Custom Muzzle Brakes

Built for any weapon, any caliber,

with proven results


Testing of the brake and the one mile shot

My Uncle and I took his rifle to the desert and with the brake installed the performance was outstanding


I’ve worked on a few designs of muzzle brakes and seeing what is currently on the market some are good, others useless, most are nothing more then stylish looking chunks of steel with a stylish price tag to match that offer little terms or actual reduction in recoil.


The example you’ll find below were all designed by myself and with the help of my Mechanical Engineer Uncle. All models have been tested and show significant reductions in recoil. They are also some what stylish but do not have the exorbitant price tag.

I will have all models available in 4140 Chromoly steel and in Stainless to match the finish of your rifle.


To start things off here is the flag ship model. It’s called the K&R 300 Ocotillo Special Yes it’s huge but it works extremely well

Designed for the larger calibers it is designed around the .338 Lapua and should not be mounted on anything less then the

.300 Winchester Magnum. With a 1.125” outside diameter and 5” long it is huge. The tapered end that seats on the muzzle is .950” and is the standard for most bull barrels but is large enough to be machined down to fit most heavy contour barrels. With fourteen .1875” wide slots and 72˚ of porting it will significantly reduce the felt recoil of your weapon.

An 11˚ face is machined in to give it that custom target crown look. Threaded 5/8” -24 RH, Exit hole machined .330” must be reamed for larger bullets. Custom diameters on request.

Not for use on anything larger then .416 Barrett

K&R 300 Ocotillo Special $249

Stainless or 4140





















































Muzzle brake in action at night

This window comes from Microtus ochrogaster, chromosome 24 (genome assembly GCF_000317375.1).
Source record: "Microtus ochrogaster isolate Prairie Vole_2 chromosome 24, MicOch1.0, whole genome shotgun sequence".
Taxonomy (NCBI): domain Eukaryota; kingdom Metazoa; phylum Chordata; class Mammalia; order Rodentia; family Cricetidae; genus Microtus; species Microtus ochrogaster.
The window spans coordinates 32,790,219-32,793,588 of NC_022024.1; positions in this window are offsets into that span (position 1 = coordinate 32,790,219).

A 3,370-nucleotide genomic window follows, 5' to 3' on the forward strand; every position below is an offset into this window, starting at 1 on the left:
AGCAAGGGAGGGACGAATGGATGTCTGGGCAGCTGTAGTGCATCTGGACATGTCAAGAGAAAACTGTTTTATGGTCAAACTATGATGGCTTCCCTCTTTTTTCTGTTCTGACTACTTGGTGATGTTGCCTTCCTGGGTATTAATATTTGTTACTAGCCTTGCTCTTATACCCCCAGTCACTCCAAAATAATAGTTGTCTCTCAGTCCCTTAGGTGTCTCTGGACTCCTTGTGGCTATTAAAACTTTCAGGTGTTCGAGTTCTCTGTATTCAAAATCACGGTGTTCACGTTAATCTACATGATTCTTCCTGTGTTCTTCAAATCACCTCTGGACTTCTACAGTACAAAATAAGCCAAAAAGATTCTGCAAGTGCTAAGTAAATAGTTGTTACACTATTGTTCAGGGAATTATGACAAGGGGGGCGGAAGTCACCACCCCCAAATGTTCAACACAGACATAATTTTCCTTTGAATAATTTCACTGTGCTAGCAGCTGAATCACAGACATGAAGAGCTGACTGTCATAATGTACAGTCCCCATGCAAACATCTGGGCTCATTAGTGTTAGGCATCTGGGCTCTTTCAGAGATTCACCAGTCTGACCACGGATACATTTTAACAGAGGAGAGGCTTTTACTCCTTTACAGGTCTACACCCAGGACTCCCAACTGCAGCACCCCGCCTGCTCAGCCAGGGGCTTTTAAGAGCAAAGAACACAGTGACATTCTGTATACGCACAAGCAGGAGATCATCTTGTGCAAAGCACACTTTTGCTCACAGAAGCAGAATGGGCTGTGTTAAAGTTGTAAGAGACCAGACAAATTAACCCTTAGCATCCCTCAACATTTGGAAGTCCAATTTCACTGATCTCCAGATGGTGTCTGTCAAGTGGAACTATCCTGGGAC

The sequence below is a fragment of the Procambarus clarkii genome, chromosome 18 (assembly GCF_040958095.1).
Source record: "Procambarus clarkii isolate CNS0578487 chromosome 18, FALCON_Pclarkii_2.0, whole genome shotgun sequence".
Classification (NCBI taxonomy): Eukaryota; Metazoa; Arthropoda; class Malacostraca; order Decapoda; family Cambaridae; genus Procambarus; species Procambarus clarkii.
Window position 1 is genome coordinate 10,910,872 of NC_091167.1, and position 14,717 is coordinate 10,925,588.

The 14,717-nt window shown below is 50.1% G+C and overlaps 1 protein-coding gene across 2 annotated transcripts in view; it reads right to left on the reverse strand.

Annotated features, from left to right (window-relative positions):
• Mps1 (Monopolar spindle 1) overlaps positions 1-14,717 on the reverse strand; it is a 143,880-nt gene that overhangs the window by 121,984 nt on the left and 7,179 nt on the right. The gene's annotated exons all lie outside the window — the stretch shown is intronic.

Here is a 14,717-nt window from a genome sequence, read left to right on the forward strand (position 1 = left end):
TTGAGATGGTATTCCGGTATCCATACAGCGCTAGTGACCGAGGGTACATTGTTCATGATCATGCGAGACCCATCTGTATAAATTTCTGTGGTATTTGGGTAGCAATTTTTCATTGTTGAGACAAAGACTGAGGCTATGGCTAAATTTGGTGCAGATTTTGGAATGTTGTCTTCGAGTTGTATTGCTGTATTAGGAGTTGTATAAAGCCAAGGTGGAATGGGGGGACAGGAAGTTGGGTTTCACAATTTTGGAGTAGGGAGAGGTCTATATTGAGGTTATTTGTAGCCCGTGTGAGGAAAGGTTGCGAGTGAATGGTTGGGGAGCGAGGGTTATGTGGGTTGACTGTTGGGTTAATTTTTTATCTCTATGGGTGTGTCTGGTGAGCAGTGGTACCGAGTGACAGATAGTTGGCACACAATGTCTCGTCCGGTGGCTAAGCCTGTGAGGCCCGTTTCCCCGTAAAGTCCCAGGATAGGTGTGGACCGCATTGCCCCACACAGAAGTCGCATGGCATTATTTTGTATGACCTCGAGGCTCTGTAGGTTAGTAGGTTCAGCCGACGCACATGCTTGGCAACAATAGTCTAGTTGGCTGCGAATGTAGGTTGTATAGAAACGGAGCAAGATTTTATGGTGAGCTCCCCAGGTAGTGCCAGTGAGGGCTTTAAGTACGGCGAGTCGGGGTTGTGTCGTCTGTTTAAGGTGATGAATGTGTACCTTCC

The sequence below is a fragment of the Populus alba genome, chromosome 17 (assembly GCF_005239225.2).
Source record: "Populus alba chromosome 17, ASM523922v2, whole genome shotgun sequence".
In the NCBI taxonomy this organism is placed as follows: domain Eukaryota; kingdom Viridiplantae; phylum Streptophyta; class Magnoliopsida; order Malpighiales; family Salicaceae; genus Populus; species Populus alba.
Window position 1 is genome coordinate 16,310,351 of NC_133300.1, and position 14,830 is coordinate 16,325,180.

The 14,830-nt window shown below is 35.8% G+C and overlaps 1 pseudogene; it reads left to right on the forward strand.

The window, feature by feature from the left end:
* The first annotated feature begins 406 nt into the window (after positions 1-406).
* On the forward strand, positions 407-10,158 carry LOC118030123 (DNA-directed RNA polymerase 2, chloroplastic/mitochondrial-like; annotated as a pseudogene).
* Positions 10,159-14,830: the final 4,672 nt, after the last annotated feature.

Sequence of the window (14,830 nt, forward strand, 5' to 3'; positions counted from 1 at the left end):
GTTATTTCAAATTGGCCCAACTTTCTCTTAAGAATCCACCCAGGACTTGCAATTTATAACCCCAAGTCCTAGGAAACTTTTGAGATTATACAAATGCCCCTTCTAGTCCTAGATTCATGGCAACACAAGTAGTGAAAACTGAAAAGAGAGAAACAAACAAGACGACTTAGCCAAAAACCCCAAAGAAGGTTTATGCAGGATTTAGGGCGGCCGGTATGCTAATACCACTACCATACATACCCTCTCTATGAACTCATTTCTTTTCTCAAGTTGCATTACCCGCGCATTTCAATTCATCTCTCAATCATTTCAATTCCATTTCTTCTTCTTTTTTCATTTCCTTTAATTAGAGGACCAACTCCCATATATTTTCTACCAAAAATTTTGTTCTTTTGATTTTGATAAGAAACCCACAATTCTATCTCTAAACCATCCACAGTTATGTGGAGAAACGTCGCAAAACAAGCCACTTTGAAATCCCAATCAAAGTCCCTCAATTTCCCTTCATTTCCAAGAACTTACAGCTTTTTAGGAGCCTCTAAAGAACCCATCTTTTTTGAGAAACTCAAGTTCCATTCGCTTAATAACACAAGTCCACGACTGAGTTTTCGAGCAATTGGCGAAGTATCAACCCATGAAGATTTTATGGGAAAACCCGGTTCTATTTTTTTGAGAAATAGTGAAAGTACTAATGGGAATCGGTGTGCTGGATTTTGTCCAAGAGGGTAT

Perfect V pattern

This is shot from just behind and to the right of the shooter


This brake was tested with two very experienced shooters behind the weapon which was a heavy barrel Remington Sendero. Yes I may be bias on what this brake can do. I can tell you that shooting this rifle is very pleasant to shoot and feels like a heavy .308 or a heavy .30-06

I viewed this brake being shot and I can tell you there is no muzzel rise ZERO. Yep that’s right none. How can I make that claim??

Because when fired you can see the weapons recoil and the barrel is being pushed down INTO the bag we were shooting off of.

This brake works and maybe it works a little too well.


Testing

The .308 version i've personally tested on two rifles. The first being my Mk11(or what i call my Mk11) and the other is on my Remington 700 5R stainless. I can tell you for a fact that i can not really feel a change in felt recoil on the Mk11 and that is due to the weapons weight. It is a heavy rifle weighing in at 14lbs unloaded but I can get back on target fast enough to see my bullet splash at 850 meters.

No on the Rem 700 I can feel a significant reduction in felt recoil and muzzel jump. I typically shoot this rifle with the brake off because this is my 1000 yard rifle so switching to the brake you really notice it.. It goes from a .308 to a 7.62 x39mm in felt recoil



The K&R 556

The AR models below Threaded for 1/2” 28 RH threads common on all AR 15 style rifles. The Brake is 2.750” long .950” OD 11˚crown

.250” Exit hole. Exit hole must be reamed for use on other calibers. The face that meets the threaded shoulder is .740” to fit and blend on most AR style rifles. Brakes can be special ordered in 5/8”-24 for mounting on .308 and .300 Win Mag rifles.

We recommend .020” clearance when reaming to different calibers

K&R 556 $85

in 4140

or $130 in 416R stainless




























K&R .308 in 416 stainless

vertical ports shown

$199 Polished or blasted finish satin or flat


Vertically ported or V ported your choice

V porting give increased down force to prevent muzzel rise

Vertical porting provides greatist decrease in felt recoil with an increase in dB level

K.L.Stottlemyer & Co.

Toolmaker Extraordinaire

The difficultimmediately the impossible will take a little longer